Each day, I realize more and more how much I don’t know or understand about haiku. This essay by Robert Epstein will deserve many rereads.
Presence, Not Practice, in Haiku
by Robert Epstein
When I meet with a person in psychotherapy who is seeking support for some personal challenge or interpersonal conflict, I am as fully present as I can be during our time together. This being present––which is not based on any theory or approach––includes mindful awareness, compassionate non-attachment, openness, genuineness, humor (where appropriate) and intuition.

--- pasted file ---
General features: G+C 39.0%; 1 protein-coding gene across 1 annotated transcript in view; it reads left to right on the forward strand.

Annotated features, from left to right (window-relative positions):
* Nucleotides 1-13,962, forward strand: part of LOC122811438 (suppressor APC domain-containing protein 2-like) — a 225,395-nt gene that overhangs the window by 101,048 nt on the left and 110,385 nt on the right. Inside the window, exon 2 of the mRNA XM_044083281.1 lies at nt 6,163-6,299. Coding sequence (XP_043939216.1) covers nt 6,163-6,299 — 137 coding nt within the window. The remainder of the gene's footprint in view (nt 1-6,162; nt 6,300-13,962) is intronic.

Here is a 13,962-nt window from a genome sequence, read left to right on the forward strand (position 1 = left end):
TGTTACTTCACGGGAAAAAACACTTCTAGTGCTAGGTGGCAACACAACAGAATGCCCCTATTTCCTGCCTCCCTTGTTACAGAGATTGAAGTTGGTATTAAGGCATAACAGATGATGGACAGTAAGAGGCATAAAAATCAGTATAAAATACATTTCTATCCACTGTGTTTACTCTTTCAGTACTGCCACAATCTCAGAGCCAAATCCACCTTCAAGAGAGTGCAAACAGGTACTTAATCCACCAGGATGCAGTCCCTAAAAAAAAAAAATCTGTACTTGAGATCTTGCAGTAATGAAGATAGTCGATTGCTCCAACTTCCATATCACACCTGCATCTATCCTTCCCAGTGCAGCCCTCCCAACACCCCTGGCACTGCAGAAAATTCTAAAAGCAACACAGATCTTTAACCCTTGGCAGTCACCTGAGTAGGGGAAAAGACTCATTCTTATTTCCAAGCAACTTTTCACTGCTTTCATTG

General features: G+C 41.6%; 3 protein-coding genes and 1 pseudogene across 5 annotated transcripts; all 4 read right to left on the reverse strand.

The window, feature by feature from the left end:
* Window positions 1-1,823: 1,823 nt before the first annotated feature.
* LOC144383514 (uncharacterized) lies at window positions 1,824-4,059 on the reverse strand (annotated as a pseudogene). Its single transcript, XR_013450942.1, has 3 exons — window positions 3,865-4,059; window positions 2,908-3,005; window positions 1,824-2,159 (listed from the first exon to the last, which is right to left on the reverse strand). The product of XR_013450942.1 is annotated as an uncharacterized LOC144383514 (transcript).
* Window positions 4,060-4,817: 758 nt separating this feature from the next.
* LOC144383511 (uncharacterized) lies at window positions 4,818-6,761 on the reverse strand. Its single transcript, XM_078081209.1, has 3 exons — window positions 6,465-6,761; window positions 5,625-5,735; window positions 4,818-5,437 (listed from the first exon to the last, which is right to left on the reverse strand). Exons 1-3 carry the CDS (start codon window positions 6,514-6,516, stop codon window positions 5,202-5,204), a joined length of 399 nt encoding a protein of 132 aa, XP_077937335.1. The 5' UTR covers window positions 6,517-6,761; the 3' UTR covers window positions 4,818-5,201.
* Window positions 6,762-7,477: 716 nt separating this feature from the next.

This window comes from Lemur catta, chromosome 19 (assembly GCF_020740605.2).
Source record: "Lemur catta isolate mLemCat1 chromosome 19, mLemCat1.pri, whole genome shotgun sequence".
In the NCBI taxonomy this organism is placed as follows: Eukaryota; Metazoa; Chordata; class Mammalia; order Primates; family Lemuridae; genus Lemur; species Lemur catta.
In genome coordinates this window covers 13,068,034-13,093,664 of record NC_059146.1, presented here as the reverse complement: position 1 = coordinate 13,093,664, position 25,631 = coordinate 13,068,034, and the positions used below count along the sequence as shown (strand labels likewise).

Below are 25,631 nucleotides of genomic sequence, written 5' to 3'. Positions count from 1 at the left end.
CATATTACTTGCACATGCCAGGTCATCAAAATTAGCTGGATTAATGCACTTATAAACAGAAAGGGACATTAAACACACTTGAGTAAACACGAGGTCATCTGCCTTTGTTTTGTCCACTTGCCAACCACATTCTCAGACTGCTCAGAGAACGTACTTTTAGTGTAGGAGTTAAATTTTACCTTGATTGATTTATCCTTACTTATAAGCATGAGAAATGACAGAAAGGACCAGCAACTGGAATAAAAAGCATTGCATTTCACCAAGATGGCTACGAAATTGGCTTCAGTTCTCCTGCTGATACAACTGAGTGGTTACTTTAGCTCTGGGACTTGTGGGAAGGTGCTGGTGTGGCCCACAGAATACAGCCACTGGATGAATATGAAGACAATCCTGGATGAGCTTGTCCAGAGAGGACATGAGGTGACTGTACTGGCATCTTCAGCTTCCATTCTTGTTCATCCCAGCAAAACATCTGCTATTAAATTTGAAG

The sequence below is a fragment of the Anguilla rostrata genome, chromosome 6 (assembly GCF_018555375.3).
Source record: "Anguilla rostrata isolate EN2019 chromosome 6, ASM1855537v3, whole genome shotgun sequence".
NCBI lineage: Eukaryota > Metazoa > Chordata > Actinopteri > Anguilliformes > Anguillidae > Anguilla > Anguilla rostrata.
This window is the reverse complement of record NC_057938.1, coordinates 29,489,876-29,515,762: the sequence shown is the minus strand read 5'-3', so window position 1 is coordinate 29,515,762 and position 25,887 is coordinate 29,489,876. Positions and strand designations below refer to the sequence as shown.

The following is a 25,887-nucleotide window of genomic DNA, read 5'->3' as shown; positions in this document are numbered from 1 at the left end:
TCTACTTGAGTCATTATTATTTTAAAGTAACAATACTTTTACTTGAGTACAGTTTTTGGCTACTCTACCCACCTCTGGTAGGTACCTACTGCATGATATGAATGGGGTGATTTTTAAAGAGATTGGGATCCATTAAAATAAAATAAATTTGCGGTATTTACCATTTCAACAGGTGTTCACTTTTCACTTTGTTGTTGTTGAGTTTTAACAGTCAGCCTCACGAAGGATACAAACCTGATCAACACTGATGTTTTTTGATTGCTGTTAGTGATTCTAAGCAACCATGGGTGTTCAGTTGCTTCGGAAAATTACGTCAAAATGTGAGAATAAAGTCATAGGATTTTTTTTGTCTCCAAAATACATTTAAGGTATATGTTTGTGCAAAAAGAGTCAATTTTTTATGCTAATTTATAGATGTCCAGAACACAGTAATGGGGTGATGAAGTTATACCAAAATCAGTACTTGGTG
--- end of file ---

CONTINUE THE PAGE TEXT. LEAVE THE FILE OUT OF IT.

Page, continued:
I used the term “mindful awareness” above because I do not have “a meditation practice,” as some students of meditation like to say. This is because I personally regard “practice” in the realm of meditating to be stultifying and confining. For me, meditative awareness can happen anywhere rather than in a meditation hall or in front of an altar. Because meditation and haiku parallel each other in some ways, I likewise view the notion of practice as it relates to haiku writing as both unnecessary and a…
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